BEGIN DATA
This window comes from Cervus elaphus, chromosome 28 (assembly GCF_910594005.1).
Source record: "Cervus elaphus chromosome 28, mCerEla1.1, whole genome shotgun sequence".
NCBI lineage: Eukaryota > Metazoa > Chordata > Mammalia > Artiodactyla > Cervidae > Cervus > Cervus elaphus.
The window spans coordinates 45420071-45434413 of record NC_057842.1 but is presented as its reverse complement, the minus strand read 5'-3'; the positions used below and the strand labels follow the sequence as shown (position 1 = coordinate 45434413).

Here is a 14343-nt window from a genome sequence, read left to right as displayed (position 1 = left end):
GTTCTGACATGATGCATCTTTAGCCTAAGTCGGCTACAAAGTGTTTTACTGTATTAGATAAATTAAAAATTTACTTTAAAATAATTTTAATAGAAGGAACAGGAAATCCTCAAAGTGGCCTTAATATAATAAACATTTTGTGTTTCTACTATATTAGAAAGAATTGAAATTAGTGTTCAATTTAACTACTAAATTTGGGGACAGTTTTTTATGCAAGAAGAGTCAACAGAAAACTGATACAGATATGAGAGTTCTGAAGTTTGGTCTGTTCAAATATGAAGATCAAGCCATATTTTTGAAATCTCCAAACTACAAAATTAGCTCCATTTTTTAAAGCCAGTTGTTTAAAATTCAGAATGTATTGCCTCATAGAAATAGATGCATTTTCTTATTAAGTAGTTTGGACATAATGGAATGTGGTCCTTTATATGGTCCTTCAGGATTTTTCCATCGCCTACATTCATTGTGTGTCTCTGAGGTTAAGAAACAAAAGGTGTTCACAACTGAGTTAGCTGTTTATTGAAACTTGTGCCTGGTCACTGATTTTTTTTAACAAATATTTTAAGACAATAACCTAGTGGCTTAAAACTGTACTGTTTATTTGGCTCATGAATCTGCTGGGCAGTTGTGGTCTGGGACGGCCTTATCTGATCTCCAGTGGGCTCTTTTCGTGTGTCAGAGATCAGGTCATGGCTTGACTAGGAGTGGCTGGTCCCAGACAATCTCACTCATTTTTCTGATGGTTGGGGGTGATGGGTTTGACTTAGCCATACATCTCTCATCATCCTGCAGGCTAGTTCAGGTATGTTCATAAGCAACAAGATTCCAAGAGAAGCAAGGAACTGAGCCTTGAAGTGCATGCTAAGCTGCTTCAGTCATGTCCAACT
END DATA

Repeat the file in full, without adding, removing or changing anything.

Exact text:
This window comes from Cervus elaphus, chromosome 28 (assembly GCF_910594005.1).
Source record: "Cervus elaphus chromosome 28, mCerEla1.1, whole genome shotgun sequence".
NCBI lineage: Eukaryota > Metazoa > Chordata > Mammalia > Artiodactyla > Cervidae > Cervus > Cervus elaphus.
The window spans coordinates 45420071-45434413 of record NC_057842.1 but is presented as its reverse complement, the minus strand read 5'-3'; the positions used below and the strand labels follow the sequence as shown (position 1 = coordinate 45434413).

Here is a 14343-nt window from a genome sequence, read left to right as displayed (position 1 = left end):
GTTCTGACATGATGCATCTTTAGCCTAAGTCGGCTACAAAGTGTTTTACTGTATTAGATAAATTAAAAATTTACTTTAAAATAATTTTAATAGAAGGAACAGGAAATCCTCAAAGTGGCCTTAATATAATAAACATTTTGTGTTTCTACTATATTAGAAAGAATTGAAATTAGTGTTCAATTTAACTACTAAATTTGGGGACAGTTTTTTATGCAAGAAGAGTCAACAGAAAACTGATACAGATATGAGAGTTCTGAAGTTTGGTCTGTTCAAATATGAAGATCAAGCCATATTTTTGAAATCTCCAAACTACAAAATTAGCTCCATTTTTTAAAGCCAGTTGTTTAAAATTCAGAATGTATTGCCTCATAGAAATAGATGCATTTTCTTATTAAGTAGTTTGGACATAATGGAATGTGGTCCTTTATATGGTCCTTCAGGATTTTTCCATCGCCTACATTCATTGTGTGTCTCTGAGGTTAAGAAACAAAAGGTGTTCACAACTGAGTTAGCTGTTTATTGAAACTTGTGCCTGGTCACTGATTTTTTTTAACAAATATTTTAAGACAATAACCTAGTGGCTTAAAACTGTACTGTTTATTTGGCTCATGAATCTGCTGGGCAGTTGTGGTCTGGGACGGCCTTATCTGATCTCCAGTGGGCTCTTTTCGTGTGTCAGAGATCAGGTCATGGCTTGACTAGGAGTGGCTGGTCCCAGACAATCTCACTCATTTTTCTGATGGTTGGGGGTGATGGGTTTGACTTAGCCATACATCTCTCATCATCCTGCAGGCTAGTTCAGGTATGTTCATAAGCAACAAGATTCCAAGAGAAGCAAGGAACTGAGCCTTGAAGTGCATGCTAAGCTGCTTCAGTCATGTCCAACT